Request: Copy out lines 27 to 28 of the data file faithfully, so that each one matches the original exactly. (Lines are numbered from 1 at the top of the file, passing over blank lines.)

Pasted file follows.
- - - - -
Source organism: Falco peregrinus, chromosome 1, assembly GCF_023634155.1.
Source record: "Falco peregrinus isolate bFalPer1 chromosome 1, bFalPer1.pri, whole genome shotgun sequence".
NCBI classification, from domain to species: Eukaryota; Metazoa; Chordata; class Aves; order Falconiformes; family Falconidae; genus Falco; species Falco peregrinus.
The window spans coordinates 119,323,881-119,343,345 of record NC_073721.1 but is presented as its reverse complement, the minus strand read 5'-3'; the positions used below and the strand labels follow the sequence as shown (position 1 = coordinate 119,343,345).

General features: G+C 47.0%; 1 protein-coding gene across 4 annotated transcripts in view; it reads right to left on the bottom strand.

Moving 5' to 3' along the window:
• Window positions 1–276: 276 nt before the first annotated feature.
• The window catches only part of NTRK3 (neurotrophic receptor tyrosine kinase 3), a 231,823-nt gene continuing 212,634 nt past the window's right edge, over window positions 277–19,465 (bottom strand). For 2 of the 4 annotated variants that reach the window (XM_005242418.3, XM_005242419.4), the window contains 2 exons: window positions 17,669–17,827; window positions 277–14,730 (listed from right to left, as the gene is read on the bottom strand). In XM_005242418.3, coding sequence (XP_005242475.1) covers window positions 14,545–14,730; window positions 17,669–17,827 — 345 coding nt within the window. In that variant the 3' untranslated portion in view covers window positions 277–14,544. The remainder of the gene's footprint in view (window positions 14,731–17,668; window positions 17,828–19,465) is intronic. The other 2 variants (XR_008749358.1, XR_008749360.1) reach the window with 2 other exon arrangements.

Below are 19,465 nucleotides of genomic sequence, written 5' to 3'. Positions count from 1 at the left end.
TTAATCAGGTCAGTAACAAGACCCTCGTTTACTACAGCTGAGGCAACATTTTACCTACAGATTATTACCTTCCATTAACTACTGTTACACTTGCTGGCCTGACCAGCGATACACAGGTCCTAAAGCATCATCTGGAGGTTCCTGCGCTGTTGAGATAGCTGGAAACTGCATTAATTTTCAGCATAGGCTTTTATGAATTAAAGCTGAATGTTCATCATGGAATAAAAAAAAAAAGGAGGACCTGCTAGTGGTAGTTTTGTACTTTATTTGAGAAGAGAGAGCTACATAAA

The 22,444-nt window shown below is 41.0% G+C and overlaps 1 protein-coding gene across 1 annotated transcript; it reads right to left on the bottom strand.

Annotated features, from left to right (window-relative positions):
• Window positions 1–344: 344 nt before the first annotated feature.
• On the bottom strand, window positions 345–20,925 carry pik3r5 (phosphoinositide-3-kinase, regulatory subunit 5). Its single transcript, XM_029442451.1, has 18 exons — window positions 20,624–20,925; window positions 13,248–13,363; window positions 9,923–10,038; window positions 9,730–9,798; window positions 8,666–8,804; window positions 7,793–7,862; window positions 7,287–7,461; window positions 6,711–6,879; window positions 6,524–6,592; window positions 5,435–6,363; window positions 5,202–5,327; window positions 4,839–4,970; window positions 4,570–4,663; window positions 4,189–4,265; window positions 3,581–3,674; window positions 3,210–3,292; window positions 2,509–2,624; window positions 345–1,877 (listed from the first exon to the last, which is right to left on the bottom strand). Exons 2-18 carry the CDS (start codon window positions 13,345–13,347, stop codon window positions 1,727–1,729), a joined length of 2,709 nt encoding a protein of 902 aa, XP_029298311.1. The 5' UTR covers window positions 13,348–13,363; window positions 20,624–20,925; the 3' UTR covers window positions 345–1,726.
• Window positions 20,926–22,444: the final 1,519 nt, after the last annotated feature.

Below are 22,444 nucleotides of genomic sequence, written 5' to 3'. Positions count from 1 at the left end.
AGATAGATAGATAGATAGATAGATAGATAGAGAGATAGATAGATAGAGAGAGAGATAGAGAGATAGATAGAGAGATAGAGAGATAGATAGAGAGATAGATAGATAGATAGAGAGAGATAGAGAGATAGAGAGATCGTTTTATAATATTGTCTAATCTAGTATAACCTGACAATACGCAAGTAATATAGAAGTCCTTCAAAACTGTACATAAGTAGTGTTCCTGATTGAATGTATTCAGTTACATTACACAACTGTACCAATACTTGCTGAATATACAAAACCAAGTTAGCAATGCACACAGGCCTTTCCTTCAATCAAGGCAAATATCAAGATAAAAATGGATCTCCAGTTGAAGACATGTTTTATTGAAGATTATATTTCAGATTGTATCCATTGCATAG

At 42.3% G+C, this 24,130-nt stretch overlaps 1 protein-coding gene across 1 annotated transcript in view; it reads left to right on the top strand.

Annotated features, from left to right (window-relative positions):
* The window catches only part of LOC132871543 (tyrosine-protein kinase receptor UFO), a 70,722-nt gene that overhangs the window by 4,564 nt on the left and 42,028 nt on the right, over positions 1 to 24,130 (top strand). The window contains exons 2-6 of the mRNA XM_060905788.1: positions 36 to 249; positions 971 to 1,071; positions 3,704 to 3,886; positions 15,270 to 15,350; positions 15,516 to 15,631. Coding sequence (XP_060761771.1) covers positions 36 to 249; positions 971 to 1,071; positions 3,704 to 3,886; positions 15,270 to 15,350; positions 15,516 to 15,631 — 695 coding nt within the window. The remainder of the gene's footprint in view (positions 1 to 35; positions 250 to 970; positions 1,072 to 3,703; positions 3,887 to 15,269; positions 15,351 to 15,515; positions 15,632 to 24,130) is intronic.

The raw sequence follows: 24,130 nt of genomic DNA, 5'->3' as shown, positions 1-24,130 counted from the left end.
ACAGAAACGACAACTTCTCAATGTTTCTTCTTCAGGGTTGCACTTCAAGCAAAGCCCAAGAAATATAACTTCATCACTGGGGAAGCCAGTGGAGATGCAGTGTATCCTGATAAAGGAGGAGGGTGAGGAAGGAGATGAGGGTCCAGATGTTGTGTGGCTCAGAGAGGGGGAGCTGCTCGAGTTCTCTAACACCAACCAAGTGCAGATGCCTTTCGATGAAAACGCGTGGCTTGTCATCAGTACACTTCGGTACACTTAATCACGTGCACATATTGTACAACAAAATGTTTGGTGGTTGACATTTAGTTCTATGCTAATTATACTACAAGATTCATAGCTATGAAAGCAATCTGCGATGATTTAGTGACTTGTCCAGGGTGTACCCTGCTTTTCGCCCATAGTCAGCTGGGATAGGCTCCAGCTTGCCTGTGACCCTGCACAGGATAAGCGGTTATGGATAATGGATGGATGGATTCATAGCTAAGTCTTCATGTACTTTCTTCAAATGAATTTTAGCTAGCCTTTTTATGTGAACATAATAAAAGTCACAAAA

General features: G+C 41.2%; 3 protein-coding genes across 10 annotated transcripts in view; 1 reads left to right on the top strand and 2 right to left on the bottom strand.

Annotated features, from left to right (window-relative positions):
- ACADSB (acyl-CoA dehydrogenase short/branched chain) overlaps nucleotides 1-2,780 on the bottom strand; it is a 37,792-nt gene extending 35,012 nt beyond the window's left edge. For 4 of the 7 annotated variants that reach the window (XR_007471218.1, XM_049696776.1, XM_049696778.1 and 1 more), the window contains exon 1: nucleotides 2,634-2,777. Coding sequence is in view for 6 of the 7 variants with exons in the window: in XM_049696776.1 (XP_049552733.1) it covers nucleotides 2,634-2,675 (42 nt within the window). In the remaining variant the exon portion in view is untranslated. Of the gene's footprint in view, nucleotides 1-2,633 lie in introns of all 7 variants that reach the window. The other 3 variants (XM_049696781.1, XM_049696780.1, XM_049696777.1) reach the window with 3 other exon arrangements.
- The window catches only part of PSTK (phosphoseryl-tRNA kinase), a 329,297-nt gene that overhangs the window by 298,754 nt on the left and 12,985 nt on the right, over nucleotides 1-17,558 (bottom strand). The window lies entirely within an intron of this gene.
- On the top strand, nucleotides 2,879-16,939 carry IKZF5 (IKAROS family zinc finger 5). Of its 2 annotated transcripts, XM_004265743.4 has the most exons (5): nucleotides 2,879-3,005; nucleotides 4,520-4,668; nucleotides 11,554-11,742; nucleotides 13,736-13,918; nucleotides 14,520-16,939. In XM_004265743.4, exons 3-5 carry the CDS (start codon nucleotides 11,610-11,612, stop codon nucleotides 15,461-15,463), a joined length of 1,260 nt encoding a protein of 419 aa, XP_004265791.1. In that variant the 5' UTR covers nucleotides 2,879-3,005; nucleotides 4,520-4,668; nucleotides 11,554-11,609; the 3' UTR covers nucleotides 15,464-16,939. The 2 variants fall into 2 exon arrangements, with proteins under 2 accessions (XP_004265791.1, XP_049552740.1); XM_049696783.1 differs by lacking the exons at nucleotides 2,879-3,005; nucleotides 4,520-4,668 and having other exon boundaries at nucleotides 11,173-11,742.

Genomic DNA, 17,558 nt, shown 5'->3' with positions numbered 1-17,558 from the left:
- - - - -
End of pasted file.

- On the top strand, nucleotides 2,879-16,939 carry IKZF5 (IKAROS family zinc finger 5). Of its 2 annotated transcripts, XM_004265743.4 has the most exons (5): nucleotides 2,879-3,005; nucleotides 4,520-4,668; nucleotides 11,554-11,742; nucleotides 13,736-13,918; nucleotides 14,520-16,939. In XM_004265743.4, exons 3-5 carry the CDS (start codon nucleotides 11,610-11,612, stop codon nucleotides 15,461-15,463), a joined length of 1,260 nt encoding a protein of 419 aa, XP_004265791.1. In that variant the 5' UTR covers nucleotides 2,879-3,005; nucleotides 4,520-4,668; nucleotides 11,554-11,609; the 3' UTR covers nucleotides 15,464-16,939. The 2 variants fall into 2 exon arrangements, with proteins under 2 accessions (XP_004265791.1, XP_049552740.1); XM_049696783.1 differs by lacking the exons at nucleotides 2,879-3,005; nucleotides 4,520-4,668 and having other exon boundaries at nucleotides 11,173-11,742.

Genomic DNA, 17,558 nt, shown 5'->3' with positions numbered 1-17,558 from the left: